The Gambler is significant because the Bloody Nose, Empty Pockets is set in Las Vegas. The Roaring 20’s customers come in out of the dead Nevada heat, they are a mismatch of people who have found refuge in the dark red hues of the dive bar. The Roaring 20’s is closing, it is the last night and these people are determined to give it a good send off. There are tears, laughs, but thankfully no bloody noses. One has to wonder how these people's pockets get full in the first place. Bloody Nose, Empty Pockets is a homage to bar culture and a search for truth.
4) American Utopia
Directed by: Spike Lee
Written by: David Byrne
Starring: David Byrne
At the beginning of American Utopia, David Byrne holds up a model brain while he sings ‘Here’, a song off his latest album (also titled American Utopia). He points to different parts of the brain as he sings lyrics like ‘Here is a region of abundant details/Here is a region that is seldom used’ and what he does, by doing this, is he scales the human machine back to it’s neurological basis, thus, in a very real sense, saying we are all the same. At first, I thought that naming this show American Utopia was an attempt at irony from David Byrne, this proved to be another instance where I was fooled by this enigmatic yet wholly truthful artist.
Bryne, in a time when the United States is in one of it’s biggest states of turmoil since its inception attempts to create a sort of on-stage utopia. He achieves this thanks in no small part to his band and backing dancers. The movement about the stage is fluid and even more expansive than more rock/soul based Stop Making Sense (1984). He mixes new stuff with the classics he devised during his time with The Talking Heads.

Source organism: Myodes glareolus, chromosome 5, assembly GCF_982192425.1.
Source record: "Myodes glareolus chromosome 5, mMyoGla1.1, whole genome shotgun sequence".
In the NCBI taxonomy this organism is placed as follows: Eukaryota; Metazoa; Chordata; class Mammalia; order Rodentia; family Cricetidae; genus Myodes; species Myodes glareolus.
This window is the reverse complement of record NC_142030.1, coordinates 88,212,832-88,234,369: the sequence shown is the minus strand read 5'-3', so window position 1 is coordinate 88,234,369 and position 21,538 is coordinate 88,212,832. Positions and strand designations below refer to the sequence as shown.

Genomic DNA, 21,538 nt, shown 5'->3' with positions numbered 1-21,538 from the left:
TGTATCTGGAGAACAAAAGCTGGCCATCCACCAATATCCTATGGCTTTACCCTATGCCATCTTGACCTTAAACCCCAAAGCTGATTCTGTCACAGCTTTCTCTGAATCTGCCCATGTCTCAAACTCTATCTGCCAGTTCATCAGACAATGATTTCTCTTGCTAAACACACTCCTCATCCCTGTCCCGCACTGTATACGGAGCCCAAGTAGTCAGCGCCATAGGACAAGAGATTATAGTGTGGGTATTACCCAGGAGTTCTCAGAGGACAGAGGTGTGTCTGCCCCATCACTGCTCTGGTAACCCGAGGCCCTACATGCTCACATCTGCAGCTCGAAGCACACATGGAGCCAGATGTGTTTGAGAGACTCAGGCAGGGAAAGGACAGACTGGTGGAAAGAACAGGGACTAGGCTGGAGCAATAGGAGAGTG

Comparisons with the Jonathon Demme directed classic are unavoidable. American Utopia is more politically conscious than Stop Making Sense, for better or for worse. He caps the show with a powerful rendition of Janelle Monae’s protest anthem ‘Hell You Talmbout’. Bryne is more philosophical in this show, taking breaks from the music to talk to the audience, relaying interesting anecdotes in his own idiosyncratic way. The overall message seems to be, cool it with the hate, let’s come together and listen to, dance and make music. After all, we are all on the road to nowhere.
3) Another Round
Directed by: Thomas Vinterberg
Written by: Thomas Vinterberg and Tobias Lindholm
Starring: Mads Mikkelson, Thomas Bo Larsen, Lars Ranthe, Magnus Millang and Marie Bonnevie
Thomas Vinterberg’s latest cinematic offering is best to be enjoyed with the finest product the North-East of England has to offer- Newcastle Brown Ale. In Another Round four school-teachers, who in their own minds, have passed their peak, put the Norwegian psychologist Finn Skarderud’s hypothesis that human beings are at their optimum when they have a 0.05% alcohol in their bloodstream to the test. Needless to say, these middle-aged men take this theory to the maximum, all in the name of science.
In a lesser filmmaker’s hands, Another Round, could have been a didactic film experience. It is nothing of the sort. You ride the crest of a wave with these characters and also feel the lows, when outside of their own revelrous bubble, reality closes in. It is a tender film which deals with how alcohol, as a drug, can bring highs and lows- it is most importantly not descending from any moralistic high ground. Gregariously consumed by the masses there is a stigma perpetuated by those same masses about the negative effects of the substance. Vinterberg knows and sees the balance. The film contains easily the best two scenes of the past 12 months. One being the Cissy Strut soundtracked indulgence, and the other, the film’s culmination, a portrait of self expression that can only be achieved through song and dance.